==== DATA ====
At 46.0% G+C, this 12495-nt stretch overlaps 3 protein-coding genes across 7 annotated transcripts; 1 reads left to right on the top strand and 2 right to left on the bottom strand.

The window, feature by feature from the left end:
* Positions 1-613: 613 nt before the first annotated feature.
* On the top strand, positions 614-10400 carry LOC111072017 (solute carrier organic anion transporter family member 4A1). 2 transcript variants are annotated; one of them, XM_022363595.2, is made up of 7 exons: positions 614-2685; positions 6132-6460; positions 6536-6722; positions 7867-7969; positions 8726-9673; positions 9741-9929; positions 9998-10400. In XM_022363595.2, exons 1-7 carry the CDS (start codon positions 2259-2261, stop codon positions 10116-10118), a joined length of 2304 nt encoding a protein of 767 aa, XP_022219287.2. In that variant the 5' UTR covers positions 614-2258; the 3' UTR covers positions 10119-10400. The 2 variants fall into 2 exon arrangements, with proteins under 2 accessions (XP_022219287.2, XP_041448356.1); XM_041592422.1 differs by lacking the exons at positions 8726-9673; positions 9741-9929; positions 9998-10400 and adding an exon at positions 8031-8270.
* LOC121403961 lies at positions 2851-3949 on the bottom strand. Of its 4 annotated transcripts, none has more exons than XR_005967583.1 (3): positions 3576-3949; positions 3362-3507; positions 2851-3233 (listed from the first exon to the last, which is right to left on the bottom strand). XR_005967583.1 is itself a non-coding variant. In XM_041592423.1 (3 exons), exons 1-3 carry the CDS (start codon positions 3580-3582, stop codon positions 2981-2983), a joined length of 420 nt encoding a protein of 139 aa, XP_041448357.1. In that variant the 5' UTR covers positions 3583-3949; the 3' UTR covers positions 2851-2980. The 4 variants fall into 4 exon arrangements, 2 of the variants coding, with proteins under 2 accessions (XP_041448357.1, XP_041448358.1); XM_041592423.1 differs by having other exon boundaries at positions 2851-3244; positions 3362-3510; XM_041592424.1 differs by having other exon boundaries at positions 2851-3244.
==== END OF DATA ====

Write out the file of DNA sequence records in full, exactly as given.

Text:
At 46.0% G+C, this 12495-nt stretch overlaps 3 protein-coding genes across 7 annotated transcripts; 1 reads left to right on the top strand and 2 right to left on the bottom strand.

The window, feature by feature from the left end:
* Positions 1-613: 613 nt before the first annotated feature.
* On the top strand, positions 614-10400 carry LOC111072017 (solute carrier organic anion transporter family member 4A1). 2 transcript variants are annotated; one of them, XM_022363595.2, is made up of 7 exons: positions 614-2685; positions 6132-6460; positions 6536-6722; positions 7867-7969; positions 8726-9673; positions 9741-9929; positions 9998-10400. In XM_022363595.2, exons 1-7 carry the CDS (start codon positions 2259-2261, stop codon positions 10116-10118), a joined length of 2304 nt encoding a protein of 767 aa, XP_022219287.2. In that variant the 5' UTR covers positions 614-2258; the 3' UTR covers positions 10119-10400. The 2 variants fall into 2 exon arrangements, with proteins under 2 accessions (XP_022219287.2, XP_041448356.1); XM_041592422.1 differs by lacking the exons at positions 8726-9673; positions 9741-9929; positions 9998-10400 and adding an exon at positions 8031-8270.
* LOC121403961 lies at positions 2851-3949 on the bottom strand. Of its 4 annotated transcripts, none has more exons than XR_005967583.1 (3): positions 3576-3949; positions 3362-3507; positions 2851-3233 (listed from the first exon to the last, which is right to left on the bottom strand). XR_005967583.1 is itself a non-coding variant. In XM_041592423.1 (3 exons), exons 1-3 carry the CDS (start codon positions 3580-3582, stop codon positions 2981-2983), a joined length of 420 nt encoding a protein of 139 aa, XP_041448357.1. In that variant the 5' UTR covers positions 3583-3949; the 3' UTR covers positions 2851-2980. The 4 variants fall into 4 exon arrangements, 2 of the variants coding, with proteins under 2 accessions (XP_041448357.1, XP_041448358.1); XM_041592423.1 differs by having other exon boundaries at positions 2851-3244; positions 3362-3510; XM_041592424.1 differs by having other exon boundaries at positions 2851-3244.